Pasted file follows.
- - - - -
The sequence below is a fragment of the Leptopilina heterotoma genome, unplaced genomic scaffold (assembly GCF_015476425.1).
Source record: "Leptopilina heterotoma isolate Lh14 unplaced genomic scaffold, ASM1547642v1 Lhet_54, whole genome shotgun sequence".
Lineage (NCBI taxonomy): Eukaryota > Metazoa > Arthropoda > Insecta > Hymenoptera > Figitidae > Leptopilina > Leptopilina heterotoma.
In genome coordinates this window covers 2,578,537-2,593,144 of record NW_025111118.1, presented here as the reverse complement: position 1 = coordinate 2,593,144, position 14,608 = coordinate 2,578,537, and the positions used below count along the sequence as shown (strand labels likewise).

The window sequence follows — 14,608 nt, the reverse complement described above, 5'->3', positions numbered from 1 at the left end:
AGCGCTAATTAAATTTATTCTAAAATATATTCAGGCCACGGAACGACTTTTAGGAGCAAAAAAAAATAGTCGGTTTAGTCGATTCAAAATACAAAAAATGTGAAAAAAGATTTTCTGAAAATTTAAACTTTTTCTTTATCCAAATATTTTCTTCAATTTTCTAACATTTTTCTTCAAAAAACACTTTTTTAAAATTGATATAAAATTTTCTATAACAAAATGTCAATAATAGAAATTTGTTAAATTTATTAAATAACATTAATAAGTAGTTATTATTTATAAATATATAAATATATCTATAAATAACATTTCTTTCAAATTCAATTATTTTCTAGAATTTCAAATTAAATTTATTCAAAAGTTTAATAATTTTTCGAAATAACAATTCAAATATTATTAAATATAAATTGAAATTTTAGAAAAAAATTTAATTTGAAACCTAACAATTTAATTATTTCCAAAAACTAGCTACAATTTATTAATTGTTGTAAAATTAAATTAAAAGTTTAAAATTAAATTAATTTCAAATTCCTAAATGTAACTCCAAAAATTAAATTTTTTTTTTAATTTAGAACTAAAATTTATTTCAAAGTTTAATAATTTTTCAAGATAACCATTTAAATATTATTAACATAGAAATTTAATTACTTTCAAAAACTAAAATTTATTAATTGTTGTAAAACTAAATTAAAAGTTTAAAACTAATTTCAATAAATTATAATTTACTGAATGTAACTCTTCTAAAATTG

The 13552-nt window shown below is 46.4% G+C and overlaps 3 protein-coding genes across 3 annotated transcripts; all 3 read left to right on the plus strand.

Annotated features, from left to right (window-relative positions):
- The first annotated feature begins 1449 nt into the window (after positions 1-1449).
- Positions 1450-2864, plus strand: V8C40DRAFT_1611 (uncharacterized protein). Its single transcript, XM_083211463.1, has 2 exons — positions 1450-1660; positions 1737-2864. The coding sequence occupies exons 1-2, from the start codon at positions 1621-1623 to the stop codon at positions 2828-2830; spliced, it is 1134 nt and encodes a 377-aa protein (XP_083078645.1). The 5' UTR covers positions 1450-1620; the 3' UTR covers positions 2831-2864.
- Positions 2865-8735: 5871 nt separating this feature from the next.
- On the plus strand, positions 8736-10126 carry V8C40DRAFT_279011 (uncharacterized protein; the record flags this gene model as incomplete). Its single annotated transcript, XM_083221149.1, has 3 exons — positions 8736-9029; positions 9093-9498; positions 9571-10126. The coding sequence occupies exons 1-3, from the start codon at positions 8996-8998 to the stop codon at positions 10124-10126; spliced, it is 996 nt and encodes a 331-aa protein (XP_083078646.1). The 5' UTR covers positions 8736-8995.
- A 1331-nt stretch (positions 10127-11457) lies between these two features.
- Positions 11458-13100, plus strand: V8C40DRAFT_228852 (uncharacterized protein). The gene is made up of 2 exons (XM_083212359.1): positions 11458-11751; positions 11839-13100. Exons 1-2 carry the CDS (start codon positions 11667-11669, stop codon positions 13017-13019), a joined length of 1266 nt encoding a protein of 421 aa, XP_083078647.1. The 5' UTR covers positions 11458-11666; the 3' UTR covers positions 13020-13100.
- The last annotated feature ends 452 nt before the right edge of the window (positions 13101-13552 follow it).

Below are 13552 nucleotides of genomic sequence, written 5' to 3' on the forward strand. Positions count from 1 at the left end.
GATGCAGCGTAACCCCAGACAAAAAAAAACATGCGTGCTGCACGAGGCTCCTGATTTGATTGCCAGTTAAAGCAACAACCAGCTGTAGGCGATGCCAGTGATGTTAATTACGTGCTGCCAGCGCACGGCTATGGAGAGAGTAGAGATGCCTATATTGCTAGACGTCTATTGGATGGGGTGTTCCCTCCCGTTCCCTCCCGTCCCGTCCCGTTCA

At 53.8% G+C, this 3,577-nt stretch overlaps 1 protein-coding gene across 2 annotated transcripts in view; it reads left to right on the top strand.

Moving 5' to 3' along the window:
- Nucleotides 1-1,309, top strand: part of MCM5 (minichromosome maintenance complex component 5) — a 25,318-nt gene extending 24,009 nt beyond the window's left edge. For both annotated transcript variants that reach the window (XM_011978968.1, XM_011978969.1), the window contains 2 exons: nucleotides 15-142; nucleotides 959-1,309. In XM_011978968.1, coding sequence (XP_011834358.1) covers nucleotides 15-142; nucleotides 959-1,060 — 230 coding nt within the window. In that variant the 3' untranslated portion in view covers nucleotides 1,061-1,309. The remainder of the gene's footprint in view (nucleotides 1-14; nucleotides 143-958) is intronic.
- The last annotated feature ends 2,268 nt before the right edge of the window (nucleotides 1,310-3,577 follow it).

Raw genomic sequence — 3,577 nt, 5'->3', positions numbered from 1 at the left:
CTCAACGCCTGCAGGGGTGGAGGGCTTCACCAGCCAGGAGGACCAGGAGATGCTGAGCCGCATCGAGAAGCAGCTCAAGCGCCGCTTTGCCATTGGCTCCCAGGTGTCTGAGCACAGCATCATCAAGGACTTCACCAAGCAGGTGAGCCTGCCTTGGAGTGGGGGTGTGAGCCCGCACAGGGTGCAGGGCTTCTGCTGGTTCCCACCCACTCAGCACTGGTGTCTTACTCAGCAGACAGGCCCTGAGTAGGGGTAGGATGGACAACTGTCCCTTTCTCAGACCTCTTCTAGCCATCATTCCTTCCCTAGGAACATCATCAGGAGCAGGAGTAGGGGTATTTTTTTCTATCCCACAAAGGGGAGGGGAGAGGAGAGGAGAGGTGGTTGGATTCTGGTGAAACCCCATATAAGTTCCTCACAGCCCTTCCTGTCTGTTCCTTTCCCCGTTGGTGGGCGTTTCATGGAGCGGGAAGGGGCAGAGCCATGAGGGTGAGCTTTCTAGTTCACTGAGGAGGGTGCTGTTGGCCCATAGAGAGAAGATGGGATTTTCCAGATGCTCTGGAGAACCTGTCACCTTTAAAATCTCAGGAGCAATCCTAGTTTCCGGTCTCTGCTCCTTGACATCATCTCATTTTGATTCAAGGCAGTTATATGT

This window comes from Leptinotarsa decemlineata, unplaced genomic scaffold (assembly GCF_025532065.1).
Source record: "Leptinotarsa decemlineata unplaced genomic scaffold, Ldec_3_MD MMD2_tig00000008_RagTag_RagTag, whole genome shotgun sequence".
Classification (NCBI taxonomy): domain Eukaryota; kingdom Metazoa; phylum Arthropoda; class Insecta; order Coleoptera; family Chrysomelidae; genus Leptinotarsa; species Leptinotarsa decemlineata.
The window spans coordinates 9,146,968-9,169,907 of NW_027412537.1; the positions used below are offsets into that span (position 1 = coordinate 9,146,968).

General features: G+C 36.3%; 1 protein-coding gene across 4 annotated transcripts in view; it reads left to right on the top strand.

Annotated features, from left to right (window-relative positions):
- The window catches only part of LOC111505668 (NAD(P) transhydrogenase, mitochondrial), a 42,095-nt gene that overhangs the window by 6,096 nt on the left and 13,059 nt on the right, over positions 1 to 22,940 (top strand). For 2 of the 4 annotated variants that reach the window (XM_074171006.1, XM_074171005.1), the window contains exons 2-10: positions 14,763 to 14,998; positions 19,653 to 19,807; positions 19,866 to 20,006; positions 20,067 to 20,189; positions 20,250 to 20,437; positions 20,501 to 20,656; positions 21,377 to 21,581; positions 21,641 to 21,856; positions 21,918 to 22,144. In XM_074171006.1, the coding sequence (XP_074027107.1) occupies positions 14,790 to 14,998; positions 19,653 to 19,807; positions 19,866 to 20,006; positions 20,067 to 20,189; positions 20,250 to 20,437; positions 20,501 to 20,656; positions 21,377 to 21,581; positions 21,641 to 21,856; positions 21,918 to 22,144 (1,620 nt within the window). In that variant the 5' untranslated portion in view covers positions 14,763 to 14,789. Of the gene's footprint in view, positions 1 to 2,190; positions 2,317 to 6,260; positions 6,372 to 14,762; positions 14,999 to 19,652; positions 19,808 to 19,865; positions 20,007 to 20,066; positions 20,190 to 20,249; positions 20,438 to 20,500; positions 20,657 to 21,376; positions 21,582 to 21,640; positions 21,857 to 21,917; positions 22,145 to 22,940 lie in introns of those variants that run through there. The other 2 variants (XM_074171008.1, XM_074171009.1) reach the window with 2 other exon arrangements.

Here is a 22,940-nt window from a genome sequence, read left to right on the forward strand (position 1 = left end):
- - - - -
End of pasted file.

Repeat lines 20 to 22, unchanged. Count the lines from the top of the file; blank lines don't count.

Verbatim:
- Nucleotides 1-1,309, top strand: part of MCM5 (minichromosome maintenance complex component 5) — a 25,318-nt gene extending 24,009 nt beyond the window's left edge. For both annotated transcript variants that reach the window (XM_011978968.1, XM_011978969.1), the window contains 2 exons: nucleotides 15-142; nucleotides 959-1,309. In XM_011978968.1, coding sequence (XP_011834358.1) covers nucleotides 15-142; nucleotides 959-1,060 — 230 coding nt within the window. In that variant the 3' untranslated portion in view covers nucleotides 1,061-1,309. The remainder of the gene's footprint in view (nucleotides 1-14; nucleotides 143-958) is intronic.
- The last annotated feature ends 2,268 nt before the right edge of the window (nucleotides 1,310-3,577 follow it).

Raw genomic sequence — 3,577 nt, 5'->3', positions numbered from 1 at the left: